| What is a balanced life? All of us feel that we could do with a life that is more in balance. I read letters in the newspapers written to counsellors or life coaches, in which readers worry about their lifestyle and how to find a balance. So many things have to be fitted into life: work, family, relaxation, physical exercise, study, friendship. Reading the gospel this week (Mark 1.29-39) we find in the example of Jesus some important hints about how to find that difficult balance.
First of all, we see Jesus engaged in acts of service. He has spoken grand words about a new way of living, and almost immediately he has to put it into practice. The sick come crowding around the door of Peter's house in Capernaum. It is the start of a ministry of healing for Jesus. That may sound romantic to us, but it must have been exhausting. Just imagine the tumult at that doorway in Capernaum. Sometimes Jesus and his disciples were so besieged by those wanting help that there was no time to eat (Mark 6.31). Acts of service are often tiring, demanding and lacking in glamour, but there is no balanced life without them. Words without deeds lack substance. Acts of service jolt us out of self-pity, and give us a sense of proportion.
Second, we see Jesus rise long before dawn and go out to pray privately. Let us call this communion with God. Again, a balanced life demands this. For a Catholic this will mean joining others at Mass, so that we can praise God and share the bread of life. Here we find that time touches eternity and that material things allow the grace of God to nourish us spiritually. We are one with Christ, and through him with each other. There are other ways of extending that prayerful moment of communion in daily life, and you have to find what works for you. A tape of the rosary in the car, sacredspace.ie/ or www.pray-as-you-go.org on your computer or ipod, or even simply a holy picture that allows a turning aside in the chores of the day. Communion: we are impoverished without it.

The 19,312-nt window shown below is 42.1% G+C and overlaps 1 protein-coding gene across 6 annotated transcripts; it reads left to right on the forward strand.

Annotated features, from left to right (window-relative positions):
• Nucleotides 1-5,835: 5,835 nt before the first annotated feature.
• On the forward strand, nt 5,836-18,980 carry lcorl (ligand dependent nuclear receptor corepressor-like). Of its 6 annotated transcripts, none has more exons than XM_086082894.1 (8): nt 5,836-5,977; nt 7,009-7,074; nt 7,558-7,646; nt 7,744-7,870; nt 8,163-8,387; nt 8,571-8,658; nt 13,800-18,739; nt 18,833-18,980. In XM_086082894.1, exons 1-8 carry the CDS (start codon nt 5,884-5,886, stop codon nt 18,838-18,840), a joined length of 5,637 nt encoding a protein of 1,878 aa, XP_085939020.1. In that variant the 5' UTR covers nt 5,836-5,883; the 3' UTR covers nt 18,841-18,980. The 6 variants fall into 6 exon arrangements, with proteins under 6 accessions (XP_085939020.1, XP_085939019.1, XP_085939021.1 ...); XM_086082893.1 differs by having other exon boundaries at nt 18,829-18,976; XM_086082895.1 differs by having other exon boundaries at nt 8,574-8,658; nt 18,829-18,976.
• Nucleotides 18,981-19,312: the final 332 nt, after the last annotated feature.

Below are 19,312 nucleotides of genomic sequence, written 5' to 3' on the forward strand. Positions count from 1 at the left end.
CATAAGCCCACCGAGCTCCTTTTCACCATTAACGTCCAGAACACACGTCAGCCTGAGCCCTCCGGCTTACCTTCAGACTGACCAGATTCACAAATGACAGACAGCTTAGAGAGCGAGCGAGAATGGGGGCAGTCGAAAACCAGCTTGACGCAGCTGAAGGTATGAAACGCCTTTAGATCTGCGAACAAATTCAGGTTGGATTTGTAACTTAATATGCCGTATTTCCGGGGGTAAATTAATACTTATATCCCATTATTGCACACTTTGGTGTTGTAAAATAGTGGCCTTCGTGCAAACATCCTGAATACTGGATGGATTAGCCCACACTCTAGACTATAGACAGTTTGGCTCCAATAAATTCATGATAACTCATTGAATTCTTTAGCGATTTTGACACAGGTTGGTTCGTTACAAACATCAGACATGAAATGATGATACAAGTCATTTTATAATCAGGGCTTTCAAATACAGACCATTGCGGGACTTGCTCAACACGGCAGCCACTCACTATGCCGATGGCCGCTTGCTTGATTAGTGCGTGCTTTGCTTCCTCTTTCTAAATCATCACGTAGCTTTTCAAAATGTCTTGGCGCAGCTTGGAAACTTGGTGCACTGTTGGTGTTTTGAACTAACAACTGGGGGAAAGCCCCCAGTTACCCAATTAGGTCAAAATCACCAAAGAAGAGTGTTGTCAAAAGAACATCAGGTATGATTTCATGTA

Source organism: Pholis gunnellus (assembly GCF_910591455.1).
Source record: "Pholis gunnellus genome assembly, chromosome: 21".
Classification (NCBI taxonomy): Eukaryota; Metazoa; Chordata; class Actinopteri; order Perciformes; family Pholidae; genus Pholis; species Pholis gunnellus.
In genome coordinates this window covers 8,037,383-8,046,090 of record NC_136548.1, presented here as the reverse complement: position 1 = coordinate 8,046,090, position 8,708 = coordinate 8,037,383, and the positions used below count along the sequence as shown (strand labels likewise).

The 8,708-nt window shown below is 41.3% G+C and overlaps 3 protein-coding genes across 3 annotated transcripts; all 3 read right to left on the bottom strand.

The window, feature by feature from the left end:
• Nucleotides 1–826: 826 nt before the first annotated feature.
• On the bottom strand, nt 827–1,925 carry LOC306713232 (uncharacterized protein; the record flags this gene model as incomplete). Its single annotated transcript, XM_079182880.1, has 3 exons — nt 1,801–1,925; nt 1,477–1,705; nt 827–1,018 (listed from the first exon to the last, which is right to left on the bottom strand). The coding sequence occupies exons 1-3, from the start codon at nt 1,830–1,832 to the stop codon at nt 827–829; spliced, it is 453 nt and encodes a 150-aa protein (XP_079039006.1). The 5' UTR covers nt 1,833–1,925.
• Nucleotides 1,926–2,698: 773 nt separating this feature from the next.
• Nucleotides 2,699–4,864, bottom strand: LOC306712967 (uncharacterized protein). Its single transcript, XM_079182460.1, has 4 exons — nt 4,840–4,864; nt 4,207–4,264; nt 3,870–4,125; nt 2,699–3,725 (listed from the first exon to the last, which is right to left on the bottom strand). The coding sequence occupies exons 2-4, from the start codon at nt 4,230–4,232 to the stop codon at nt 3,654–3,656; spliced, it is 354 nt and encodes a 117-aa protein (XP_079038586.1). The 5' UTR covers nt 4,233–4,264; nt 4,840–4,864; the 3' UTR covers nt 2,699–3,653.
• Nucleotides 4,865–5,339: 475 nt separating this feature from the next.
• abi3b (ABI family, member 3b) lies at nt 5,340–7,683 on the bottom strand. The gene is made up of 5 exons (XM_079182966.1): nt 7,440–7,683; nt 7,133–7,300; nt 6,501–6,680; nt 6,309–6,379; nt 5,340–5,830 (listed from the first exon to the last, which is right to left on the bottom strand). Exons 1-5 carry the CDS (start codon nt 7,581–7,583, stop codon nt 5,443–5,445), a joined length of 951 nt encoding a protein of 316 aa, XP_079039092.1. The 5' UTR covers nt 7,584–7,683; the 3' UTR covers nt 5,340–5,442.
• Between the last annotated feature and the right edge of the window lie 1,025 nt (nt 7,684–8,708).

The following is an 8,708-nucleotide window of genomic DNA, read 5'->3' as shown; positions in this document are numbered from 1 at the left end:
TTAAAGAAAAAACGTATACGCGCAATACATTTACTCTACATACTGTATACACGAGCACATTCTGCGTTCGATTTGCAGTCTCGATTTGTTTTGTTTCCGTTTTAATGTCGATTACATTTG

Finally, there is that elusive thing, a sense of purpose. Every life needs it. The first reading from Job gives us a sobering picture of how crushing life can be when it seems meaningless. By contrast the gospel ends with sense of exhilaration as Jesus launches his ministry. But notice that he has the company of a band of companions, and that he goes to the synagogues, the meeting places of the day. You can rarely find a sense of purpose on your own. You need people with whom you can ask questions, and share a vision. You need in some way to be part of the community. You need to be aware of the needs around you, and for that matter, the needs within you. True spirituality always demands honesty. Be honest as you stand before God and ask his guidance. Join with others of faith. Be faithful in small things. And you will find yourself part of God's kingdom.
Fr Terry Tastard is Parish Priest of Holy Trinity Roman Catholic Church, Brook Green, London W6.